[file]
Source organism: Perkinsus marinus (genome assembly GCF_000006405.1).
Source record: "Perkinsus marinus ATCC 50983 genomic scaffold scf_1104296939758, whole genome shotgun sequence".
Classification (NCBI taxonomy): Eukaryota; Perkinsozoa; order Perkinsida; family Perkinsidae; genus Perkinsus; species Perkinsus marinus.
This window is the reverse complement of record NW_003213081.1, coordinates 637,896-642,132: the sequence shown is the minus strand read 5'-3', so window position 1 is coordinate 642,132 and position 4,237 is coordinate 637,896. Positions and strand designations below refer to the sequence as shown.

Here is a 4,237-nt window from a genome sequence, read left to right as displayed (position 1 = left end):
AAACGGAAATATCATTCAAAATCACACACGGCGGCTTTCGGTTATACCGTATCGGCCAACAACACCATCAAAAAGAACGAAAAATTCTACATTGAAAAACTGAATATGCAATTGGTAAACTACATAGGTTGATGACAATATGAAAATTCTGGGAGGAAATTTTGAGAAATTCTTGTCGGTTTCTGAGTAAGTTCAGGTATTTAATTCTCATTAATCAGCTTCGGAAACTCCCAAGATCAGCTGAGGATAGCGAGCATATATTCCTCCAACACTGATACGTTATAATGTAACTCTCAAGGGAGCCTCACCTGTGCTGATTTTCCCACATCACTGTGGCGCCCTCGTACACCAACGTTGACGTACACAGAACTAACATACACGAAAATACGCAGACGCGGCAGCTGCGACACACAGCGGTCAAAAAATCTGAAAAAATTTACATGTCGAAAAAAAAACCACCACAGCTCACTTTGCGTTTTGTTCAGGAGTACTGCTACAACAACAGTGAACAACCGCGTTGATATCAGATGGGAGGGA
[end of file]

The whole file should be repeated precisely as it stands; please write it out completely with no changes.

Source organism: Perkinsus marinus (genome assembly GCF_000006405.1).
Source record: "Perkinsus marinus ATCC 50983 genomic scaffold scf_1104296939758, whole genome shotgun sequence".
Classification (NCBI taxonomy): Eukaryota; Perkinsozoa; order Perkinsida; family Perkinsidae; genus Perkinsus; species Perkinsus marinus.
This window is the reverse complement of record NW_003213081.1, coordinates 637,896-642,132: the sequence shown is the minus strand read 5'-3', so window position 1 is coordinate 642,132 and position 4,237 is coordinate 637,896. Positions and strand designations below refer to the sequence as shown.

Here is a 4,237-nt window from a genome sequence, read left to right as displayed (position 1 = left end):
AAACGGAAATATCATTCAAAATCACACACGGCGGCTTTCGGTTATACCGTATCGGCCAACAACACCATCAAAAAGAACGAAAAATTCTACATTGAAAAACTGAATATGCAATTGGTAAACTACATAGGTTGATGACAATATGAAAATTCTGGGAGGAAATTTTGAGAAATTCTTGTCGGTTTCTGAGTAAGTTCAGGTATTTAATTCTCATTAATCAGCTTCGGAAACTCCCAAGATCAGCTGAGGATAGCGAGCATATATTCCTCCAACACTGATACGTTATAATGTAACTCTCAAGGGAGCCTCACCTGTGCTGATTTTCCCACATCACTGTGGCGCCCTCGTACACCAACGTTGACGTACACAGAACTAACATACACGAAAATACGCAGACGCGGCAGCTGCGACACACAGCGGTCAAAAAATCTGAAAAAATTTACATGTCGAAAAAAAAACCACCACAGCTCACTTTGCGTTTTGTTCAGGAGTACTGCTACAACAACAGTGAACAACCGCGTTGATATCAGATGGGAGGGA